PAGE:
Zoom Ethiopia Bedhatu Jibicho (Washed)
Zoom Ethiopia Bedhatu Jibicho (Washed)

Ethiopia Bedhatu Jibicho (Washed)

ApricotHoneydewLime Zest
$19.00

We’re excited to once again offer both the Natural and Washed Process coffees from one of the top farmers in the Gedeb Woreda– Bedhatu Jibicho– and love the opportunity to showcase how the difference in processing methods, when given the same coffee cherry, can have such a large impact on the flavor of the cup. The Washed offers a wonderfully clean and sweet cup, with notes of honeydew, apricot, and vanilla with a lighter body than its Natural counterpart.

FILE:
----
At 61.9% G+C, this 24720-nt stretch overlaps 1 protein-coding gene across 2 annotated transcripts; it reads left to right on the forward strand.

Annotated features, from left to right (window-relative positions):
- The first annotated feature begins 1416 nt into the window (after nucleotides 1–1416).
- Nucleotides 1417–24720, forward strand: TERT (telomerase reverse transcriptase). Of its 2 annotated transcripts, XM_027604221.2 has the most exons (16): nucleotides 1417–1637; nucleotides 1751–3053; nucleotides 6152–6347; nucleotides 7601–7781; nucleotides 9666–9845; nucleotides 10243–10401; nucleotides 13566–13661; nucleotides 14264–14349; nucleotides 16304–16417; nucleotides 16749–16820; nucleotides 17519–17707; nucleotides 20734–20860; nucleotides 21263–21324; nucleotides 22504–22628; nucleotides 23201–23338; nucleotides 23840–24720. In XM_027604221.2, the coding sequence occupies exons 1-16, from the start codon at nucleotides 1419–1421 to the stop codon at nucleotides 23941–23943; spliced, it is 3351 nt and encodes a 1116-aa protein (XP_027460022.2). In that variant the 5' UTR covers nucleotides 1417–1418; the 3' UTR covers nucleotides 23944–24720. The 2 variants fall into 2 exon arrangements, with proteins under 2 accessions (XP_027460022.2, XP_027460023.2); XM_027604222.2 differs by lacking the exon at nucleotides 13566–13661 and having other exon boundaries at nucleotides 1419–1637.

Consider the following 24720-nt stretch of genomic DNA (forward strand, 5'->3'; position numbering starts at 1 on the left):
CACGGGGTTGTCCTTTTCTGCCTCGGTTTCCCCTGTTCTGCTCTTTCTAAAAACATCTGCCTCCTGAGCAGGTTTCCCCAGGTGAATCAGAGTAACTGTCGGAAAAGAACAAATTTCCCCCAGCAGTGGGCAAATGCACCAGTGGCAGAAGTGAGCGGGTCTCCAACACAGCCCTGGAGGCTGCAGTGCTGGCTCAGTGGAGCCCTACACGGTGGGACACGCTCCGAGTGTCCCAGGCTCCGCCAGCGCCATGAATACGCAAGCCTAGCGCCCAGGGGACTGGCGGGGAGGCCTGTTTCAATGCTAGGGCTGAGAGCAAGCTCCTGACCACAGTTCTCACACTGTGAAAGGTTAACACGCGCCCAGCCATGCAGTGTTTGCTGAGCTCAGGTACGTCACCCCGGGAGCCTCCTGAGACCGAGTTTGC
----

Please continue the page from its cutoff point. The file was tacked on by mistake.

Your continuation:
From our Importer: Bedhatu Jibicho is like family here at Royal. Her family’s journey in coffee is emblematic of the recent changes in the Ethiopian export rules, which in the past few years have opened new opportunities for individual farmers to export their own coffee, rather than limit exportation to cooperative unions and private companies. Bedhatu is native to the Worka area in the Gedeb district of Yirgacheffe. Her late husband was granted the family land in the 1960s from the Ethiopian government. After he passed away in 1991, Bedhatu continued to single-handedly manage the farm while raising all six of their children. She eventually joined the larger Worka cooperative in 2011, and then the nearby Banko Gotiti cooperative when it formed in 2013, both part of the Yirgacheffe Coffee Farmers Cooperative Union (YCFCU). In the same year she was recognized as a model farmer by the union and became eligible for processing training that would allow her to prepare and sell her own coffee as a separate lot, marketed and handled by the union as part of a new program of differentiation. Bedhatu’s sons had joined the family farm effort a few years prior, and with their help and the union’s blessing (and Royal’s enthusiasm!), the family eventually formulated a separate business entity that could export direct. That business, Roba and Family Coffee, is perhaps the most successful single-farm exporter we know of in Gedeb. While the Roba family has expanded their reach to support other producers, we are always pleased to have an offering from Bedhatu’s original 84-acre farm, which she has personally managed for over 50 years now without the use of chemical inputs. 84-acres is drastically larger than most farms in the area, and Bedhatu employs 20 year-round workers and another 130 seasonal workers for the harvest who are primarily women. The farm itself produces about 5 containers of exportable coffee each year, which is always among Royal’s top qualities and one of the most sought-after Ethiopia profiles we carry. For this washed lot, cherries are carefully hand sorted and floated to separate out less dense beans, then depulped, fermented for 48 hours, and washed and classified again by density in grading channels. The parchment is rinsed and placed on raised beds where it is hand sorted again and dried over a period of 12 to 15 days. The parchment is often covered during the afternoons to prevent harsh drying in the intense sun. As a family owned business, emphasis on social impact in the communities where they source coffee is taking shape. The Roba family has invested in more localized cherry collection sites to reduce the transportation cost for other producers. They have also contributed to road construction projects that make travel a bit easier for everyone. Annual farm visits from Royal CEO Max Nicholas-Fulmer and regular communication with farmers through Haile Andualem, Royal’s representative on the ground in Ethiopia, has been an essential component for ensuring that farmers and washing stations are following strict farm management and post-harvest protocols to keep their coffees strong. For most newer single-farm exporters, the results have been increasing cup quality and higher returns for the individual producers over time. For Bedhatu and team, however, the coffee is simply always outstanding.